Councils hit by fund's admin burden

By Dan Peters | 25 October 2021

Frustrated councils are bracing themselves for an administration headache as they work out how to dole out the Government’s £500m household support fund.

Local government insiders have complained about the administrative burden caused by the fund’s announcement, with mutterings that councils do not have the resources to make proper use of the funding.

Councils will be allowed to use a proportion of their allocations to cover the administrative burden but have been urged to keep the costs down.

One council source said: ‘I can’t underestimate the administrative burden that is being placed on local authorities.’

The Government had previously told councils not to expect any more funding to help residents pay for food and other essentials such as clothing and utilities.

Local authorities were then given very little notice that they would be put in charge of distributing the new fund, which civil servants have privately admitted was drafted ‘very quickly’.

Senior council chief executives are understood to have stressed to the Government that the short-term nature of such funding schemes made long-term planning difficult.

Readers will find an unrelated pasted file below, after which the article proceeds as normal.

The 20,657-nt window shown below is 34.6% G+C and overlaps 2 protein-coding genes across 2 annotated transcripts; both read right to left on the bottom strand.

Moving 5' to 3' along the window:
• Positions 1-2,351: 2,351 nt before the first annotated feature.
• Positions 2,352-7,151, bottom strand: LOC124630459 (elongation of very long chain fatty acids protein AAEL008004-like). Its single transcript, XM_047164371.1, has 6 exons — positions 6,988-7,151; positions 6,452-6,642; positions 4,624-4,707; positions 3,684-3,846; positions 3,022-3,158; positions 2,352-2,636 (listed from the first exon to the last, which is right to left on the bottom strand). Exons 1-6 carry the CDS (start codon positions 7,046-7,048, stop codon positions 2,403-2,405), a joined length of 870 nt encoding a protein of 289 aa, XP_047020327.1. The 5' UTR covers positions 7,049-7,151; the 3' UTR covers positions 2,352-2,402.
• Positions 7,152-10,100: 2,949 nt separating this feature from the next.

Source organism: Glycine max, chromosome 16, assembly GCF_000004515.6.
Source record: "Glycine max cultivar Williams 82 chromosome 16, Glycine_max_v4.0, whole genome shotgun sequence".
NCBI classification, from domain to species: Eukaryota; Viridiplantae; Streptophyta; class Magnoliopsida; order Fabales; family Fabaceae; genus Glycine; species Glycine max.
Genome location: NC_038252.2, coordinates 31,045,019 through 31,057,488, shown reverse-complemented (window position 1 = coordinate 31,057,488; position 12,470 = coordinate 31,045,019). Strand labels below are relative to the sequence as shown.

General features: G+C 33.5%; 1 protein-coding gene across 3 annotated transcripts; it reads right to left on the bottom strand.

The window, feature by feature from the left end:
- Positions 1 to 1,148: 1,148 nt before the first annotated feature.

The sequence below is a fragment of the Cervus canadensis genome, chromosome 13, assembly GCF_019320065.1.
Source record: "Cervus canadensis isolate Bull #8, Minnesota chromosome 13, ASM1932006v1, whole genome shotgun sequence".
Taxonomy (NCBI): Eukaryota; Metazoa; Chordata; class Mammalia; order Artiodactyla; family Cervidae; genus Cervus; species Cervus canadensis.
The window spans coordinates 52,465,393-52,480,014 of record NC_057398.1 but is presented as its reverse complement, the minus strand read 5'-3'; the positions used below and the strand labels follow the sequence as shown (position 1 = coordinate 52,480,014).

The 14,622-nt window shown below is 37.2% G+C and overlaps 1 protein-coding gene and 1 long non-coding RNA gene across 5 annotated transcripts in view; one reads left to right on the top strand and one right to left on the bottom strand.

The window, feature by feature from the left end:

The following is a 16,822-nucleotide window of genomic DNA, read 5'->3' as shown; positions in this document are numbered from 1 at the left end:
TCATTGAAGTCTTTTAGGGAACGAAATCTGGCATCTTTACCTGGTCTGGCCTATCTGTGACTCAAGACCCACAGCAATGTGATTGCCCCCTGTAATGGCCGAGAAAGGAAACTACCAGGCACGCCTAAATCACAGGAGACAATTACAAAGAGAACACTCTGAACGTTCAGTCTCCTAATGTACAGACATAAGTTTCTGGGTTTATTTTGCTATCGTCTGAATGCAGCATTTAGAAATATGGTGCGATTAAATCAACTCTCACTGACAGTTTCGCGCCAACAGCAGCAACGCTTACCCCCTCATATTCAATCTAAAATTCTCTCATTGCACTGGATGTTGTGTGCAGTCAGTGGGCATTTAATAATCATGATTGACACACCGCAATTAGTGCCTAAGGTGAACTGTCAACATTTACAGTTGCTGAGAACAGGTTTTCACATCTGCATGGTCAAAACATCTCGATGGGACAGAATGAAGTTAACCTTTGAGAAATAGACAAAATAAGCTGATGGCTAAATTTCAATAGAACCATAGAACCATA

The Department for Work and Pensions is believed to have apologised to council officials for the stop-start funding model and is thought to have argued within Whitehall for much more certainty.

London Councils’ executive member for welfare, empowerment and inclusion, Cllr Muhammed Butt, said: ‘A time-limited, one-off grant announced at short notice and bringing new administration burdens is not the most efficient or effective way to deliver much-needed financial assistance.

‘While boroughs are pleased to see the Government making this money available we will continue to press for long-term investment in our existing local welfare provision.’

Chair of the Local Government Association’s resources board, Cllr Shaun Davies, said the fund was a ‘drop in the ocean’ compared to the £6bn that has been removed by the withdrawal of the Universal Credit uplift, which had come at the ‘wrong time’.

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